On the subject of the
Olympics, what is your opinion on only three weight classes for
women will be entered into the competition, versus, there are 10
weight divisions for the male boxers?
I don't know the details of
including women boxers in the Olympics. Personally, I think a
lot of work has been done to make this happen and it's probably
undergoing a process to eventually include more divisions for
women boxers. Hopefully, there will be a more equal opportunity
for both female and male amateur boxers in future Olympics.
At this time are you
exclusively training at the Wild Card Gym in Hollywood, or do
you go other places also to do your training?
I train at Wild Card Gym from time
to time but I personally enjoy traveling to different places for
training. As a student of the game, I constantly look for ways
to learn more about the sport from different environments and
For a young boxer as yourself,
who probably has many, many years left in the ring...but with
that said, where do you see yourself in the sport in five years?
Hard to say. In this business, it's
humbling. I take it one day at a time.
When you do stop boxing in the
future, where do you see yourself in the boxing arena, as are
you interested in promoting, managing other fighters, or
training other fighters?
There's a lot I'd like to adventure
to after boxing and I haven't decided yet. I can see myself
doing a number of things, from teaching/coaching to promoting to
There have been many female
boxers who have not only been a pro boxer, but they then venture
into MMA, do you have any plans to do the cross over of fighting
MMA and boxing?
No. I have a lot of respect for MMA
fighting but there's an appreciation I have for boxing that I
don't quite share for MMA.
With the experience that you
have now in the sport, what advice would you give to new boxers
that are entering into the sport?
anyone, male or female, considers boxing at a professional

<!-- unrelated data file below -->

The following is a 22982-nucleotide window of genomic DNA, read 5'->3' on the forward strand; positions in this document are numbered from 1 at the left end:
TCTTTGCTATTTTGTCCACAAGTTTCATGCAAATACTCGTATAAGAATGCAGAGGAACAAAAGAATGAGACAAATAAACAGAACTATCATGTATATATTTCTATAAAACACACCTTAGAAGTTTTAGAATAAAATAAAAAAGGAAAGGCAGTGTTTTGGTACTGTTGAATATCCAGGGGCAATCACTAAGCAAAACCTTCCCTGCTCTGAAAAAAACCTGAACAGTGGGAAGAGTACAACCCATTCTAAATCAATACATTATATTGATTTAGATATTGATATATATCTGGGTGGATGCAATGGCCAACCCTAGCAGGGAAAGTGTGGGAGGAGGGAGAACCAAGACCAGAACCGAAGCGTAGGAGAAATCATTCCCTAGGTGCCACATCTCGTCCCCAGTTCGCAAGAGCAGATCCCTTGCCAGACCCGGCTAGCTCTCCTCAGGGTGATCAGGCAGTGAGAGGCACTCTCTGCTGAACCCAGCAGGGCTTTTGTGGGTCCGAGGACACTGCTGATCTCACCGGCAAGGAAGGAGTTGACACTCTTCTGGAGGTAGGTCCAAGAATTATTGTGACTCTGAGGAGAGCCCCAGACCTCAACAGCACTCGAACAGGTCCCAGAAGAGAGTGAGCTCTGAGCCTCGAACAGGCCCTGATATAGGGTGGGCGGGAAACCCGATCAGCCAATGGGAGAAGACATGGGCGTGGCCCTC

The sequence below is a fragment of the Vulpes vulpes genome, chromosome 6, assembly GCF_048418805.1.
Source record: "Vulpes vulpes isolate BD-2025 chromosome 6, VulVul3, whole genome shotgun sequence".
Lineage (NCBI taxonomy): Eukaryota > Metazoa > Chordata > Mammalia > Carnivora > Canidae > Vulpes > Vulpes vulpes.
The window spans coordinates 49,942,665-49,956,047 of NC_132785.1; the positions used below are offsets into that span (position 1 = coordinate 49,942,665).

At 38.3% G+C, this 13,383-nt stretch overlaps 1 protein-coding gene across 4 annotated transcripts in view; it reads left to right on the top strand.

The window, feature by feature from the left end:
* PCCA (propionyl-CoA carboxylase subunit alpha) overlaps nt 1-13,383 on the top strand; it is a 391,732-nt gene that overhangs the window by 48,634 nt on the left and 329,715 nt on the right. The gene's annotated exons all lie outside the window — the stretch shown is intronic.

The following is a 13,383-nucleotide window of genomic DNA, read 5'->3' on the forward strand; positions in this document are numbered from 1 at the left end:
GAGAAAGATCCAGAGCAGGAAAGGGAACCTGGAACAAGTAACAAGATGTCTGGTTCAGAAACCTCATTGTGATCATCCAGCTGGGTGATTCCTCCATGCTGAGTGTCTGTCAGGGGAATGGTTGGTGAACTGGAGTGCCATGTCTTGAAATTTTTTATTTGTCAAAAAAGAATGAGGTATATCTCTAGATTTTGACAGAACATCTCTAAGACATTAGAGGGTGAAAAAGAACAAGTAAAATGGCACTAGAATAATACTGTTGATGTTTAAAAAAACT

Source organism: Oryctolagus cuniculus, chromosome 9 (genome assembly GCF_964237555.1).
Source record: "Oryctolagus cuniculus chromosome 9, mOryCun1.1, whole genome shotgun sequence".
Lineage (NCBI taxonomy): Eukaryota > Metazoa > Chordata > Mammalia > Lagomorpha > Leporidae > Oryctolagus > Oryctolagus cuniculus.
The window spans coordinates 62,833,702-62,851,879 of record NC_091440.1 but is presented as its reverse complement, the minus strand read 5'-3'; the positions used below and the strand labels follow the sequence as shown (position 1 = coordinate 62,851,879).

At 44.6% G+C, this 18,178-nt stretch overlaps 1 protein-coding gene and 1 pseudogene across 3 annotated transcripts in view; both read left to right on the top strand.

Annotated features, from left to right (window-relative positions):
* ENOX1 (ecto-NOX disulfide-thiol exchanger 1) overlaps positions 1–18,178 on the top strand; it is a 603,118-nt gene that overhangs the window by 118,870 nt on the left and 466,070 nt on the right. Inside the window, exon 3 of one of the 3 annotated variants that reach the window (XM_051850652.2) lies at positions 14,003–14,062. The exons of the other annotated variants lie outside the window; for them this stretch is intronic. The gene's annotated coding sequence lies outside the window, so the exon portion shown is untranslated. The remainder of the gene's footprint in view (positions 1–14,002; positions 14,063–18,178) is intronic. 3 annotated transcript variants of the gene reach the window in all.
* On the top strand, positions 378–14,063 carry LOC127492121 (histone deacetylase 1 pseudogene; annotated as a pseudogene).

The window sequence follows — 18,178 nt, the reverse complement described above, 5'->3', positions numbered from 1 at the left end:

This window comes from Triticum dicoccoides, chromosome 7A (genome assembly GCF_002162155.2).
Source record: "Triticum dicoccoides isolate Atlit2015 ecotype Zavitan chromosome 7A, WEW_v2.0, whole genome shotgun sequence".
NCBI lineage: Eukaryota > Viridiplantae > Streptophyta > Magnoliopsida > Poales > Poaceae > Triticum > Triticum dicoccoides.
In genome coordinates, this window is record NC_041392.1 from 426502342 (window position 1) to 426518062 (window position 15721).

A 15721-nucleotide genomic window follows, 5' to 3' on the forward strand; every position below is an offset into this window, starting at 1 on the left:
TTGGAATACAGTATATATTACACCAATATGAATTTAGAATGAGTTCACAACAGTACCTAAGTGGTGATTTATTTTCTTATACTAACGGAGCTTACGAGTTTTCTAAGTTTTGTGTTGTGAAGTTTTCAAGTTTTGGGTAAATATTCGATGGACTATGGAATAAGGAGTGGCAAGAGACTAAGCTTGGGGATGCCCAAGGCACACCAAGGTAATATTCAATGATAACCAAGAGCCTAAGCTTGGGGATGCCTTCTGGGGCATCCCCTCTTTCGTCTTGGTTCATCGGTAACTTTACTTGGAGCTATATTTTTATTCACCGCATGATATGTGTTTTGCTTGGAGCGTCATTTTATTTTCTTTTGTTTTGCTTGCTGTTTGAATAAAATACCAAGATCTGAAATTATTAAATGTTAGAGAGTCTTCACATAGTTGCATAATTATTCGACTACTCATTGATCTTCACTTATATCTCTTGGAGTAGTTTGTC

level, know what you want out of yourself and the sport and
devise a plan. Be educated in the business aspects of the sport,
not every boxer has the ability to be a "full-time" fighter. You
would need to learn how to invest in yourself.
closing, is there anything that you would like to say to boxing
fans and the boxing community?
Thank you for all the support over
the years, boxing fans and non-boxing fans, I appreciate all the
encouragement. Special thanks to my family and friends for all
their love and care; my promoter, Allan Tremblay, (who has been
like a father to me throughout my career) for giving me the
opportunities and experiences I've received in this sport; my
team, for putting up with me during the ups and downs; West Wind
Schools for their genuine continued support; and to my teacher,
Sifu Keith Sheppard, for his generous guidance. Big thanks to
WBAN for their integrity and support for women boxers and a big
shout out to all of our Olympic women boxing representatives,
for there will always be new Olympic champions but you all will
forever be known as the first. Make us proud and live the dream
that many women boxers never had the opportunity to.
WBAN would like to thank
Ana for taking time out of her busy schedule to be interviewed!